American Space Exploration
From the first American satellite in orbit, Explorer 1, launched by the United States on January 31, 1958, to the anticipated Space Shuttle Endeavour launching by the U.S. on April 19, 2011, American space exploration has evolved tremendously. It started with rudimentary rocket launches, then sub-orbital and orbital flights to moon landings. Now, we have complex systems that drive and sustain a space station in orbit as a future springboard to the dark reaches of our galaxy and beyond.
American society has changed for the better with the inspiration the U.S. space program provides to its younger generations, by the advancements that have come with space exploration and in the way the United States relates to other nations. A huge lesson I have learned from events of America’s space program is of future hope, especially in the rough times ahead that challenge all the American people.
The history of American space exploration is extensive. The first American scientific exploration from space was a radiation experiment launched on a V2 rocket on May 10, 1946. The first images of Earth taken from space followed the same year. In 1947, the Americans launched the first animal experiment when fruit flies were lifted into space. Notwithstanding America’s movement into the space industry, the success of Sputnik 1, the first orbital launch by the Russians on October 4, 1957, led to the rise of the American space program. On January 31, 1958, the United States successfully orbited Explorer 1 on a Juno rocket.
The first person the United States launched into space was Alan Shepard on a suborbital flight on May 5, 1961, aboard Mercury Freedom 7. Orbital flight was achieved by the United States when John Glenn's Mercury Friendship 7 orbited the Earth on February 20, 1962.
Since 1962, this country has experienced innumerable events in its history of space exploration. America is continuing this path with its intentions on returning to the Moon by 2018 and to Mars after then.
Our American society is different today because of American (and international) space exploration. This exploration and development, including the construction of the International Space Station (ISS), provides a vehicle for human space exploration, scientific discovery, and assistance in the research for cures of illnesses, new technologies and materials. “The International Space Station is now a stepping stone on the way, rather than being the end of the line,” says NASA Administrator Michael D. Griffin.
Space exploration has affected the American community by providing the people with optimistic views of visiting and populating other planets. Among the possibility of long-duration human space flight and visiting other inhabitable solar systems, the ISS provides a unique opportunity for basic scientific research that simply cannot be done on Earth.
To date “(o)ver 400 experiments have been conducted on the ISS…over 9 years of continuous research. Upon the completion of ISS assembly in 2010, ISS laboratories are expected to accommodate an unprecedented amount of space-based research”.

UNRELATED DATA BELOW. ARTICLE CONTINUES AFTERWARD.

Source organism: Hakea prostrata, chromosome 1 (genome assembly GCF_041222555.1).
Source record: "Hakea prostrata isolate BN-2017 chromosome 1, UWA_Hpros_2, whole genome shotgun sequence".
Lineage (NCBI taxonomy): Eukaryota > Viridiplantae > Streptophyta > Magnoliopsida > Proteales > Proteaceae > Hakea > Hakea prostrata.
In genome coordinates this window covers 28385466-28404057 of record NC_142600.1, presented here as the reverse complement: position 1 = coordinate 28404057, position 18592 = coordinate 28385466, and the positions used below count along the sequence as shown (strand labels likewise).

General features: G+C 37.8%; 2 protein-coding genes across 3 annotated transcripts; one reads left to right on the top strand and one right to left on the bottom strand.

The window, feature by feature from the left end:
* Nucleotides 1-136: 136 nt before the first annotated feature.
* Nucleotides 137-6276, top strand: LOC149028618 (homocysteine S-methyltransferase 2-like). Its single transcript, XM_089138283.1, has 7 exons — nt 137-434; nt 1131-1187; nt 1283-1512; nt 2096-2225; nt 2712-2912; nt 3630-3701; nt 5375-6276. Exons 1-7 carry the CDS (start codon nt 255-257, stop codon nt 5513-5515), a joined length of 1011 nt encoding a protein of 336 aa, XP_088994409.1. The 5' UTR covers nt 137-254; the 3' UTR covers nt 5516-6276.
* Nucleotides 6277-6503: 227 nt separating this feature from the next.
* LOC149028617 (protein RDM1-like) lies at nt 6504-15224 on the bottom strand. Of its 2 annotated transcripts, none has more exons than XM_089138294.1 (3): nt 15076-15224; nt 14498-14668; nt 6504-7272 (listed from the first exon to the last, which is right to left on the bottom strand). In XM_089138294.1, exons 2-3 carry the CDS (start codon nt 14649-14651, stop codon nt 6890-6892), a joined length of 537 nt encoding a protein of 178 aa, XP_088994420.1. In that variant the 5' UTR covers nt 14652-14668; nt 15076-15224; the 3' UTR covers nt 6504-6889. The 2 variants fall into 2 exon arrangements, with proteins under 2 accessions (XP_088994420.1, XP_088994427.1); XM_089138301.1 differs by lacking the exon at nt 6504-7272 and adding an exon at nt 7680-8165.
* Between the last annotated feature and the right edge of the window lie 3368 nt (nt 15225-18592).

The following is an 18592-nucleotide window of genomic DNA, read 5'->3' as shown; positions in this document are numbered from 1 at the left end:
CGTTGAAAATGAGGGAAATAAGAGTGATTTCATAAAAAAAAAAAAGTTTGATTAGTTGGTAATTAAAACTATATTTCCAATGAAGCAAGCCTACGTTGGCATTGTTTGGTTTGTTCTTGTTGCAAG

One lesson learned from space exploration is that the United States and those countries that explore space can cooperate in space discoveries. This is important because, with international cooperation, the nations are able to offer each other various capabilities. This mutual aid also benefits the United States by helping with the cost of space exploration. With
the largest, most advanced space program, the United States has a high potential to benefit all humankind and is considered in a positive light by many nations.
A second lesson is that anyone planning to continue a path into the unknown must think, arrange, prepare and map the course of action and possible outcomes. For NASA and the entire American space exploration project, this includes accepting the risk inherent in spaceflight. The United States has demonstrated that by taking these risks, it is a leader in space exploration and is the partner of choice for international space enterprises bringing many nations together.
The third lesson that I learned is that the American space program must keep the public’s interest in order for long-term exploration to be sustained. NASA has serious budgetary issues, but with the support of the people, the scientific community and programs like the ISS, there is the possibility of my great-grandchildren being on one of those flights.
These lessons are important because they provide hope for the future. This country will need to expand into the outer reaches of our current world due to the population explosion, for research that cannot be conducted on Earth, and especially the dwindling resources of our planet.
As a citizen of America, I can learn and have learned from these lessons. I see how diverse people can cooperate with a common cause, how through adversity, anyone can overcome the most difficult of obstacles and how we can all teach our children to conserve resources until the time that space exploration allows for human colonization.
NASA’s self-described mission statement is “To reach for new heights and reveal the unknown so that what we do and learn will benefit all humankind.” With the support of its people, the American space program has held to this mission statement and will continue to do so for the benefit of all Americans and all people of the world.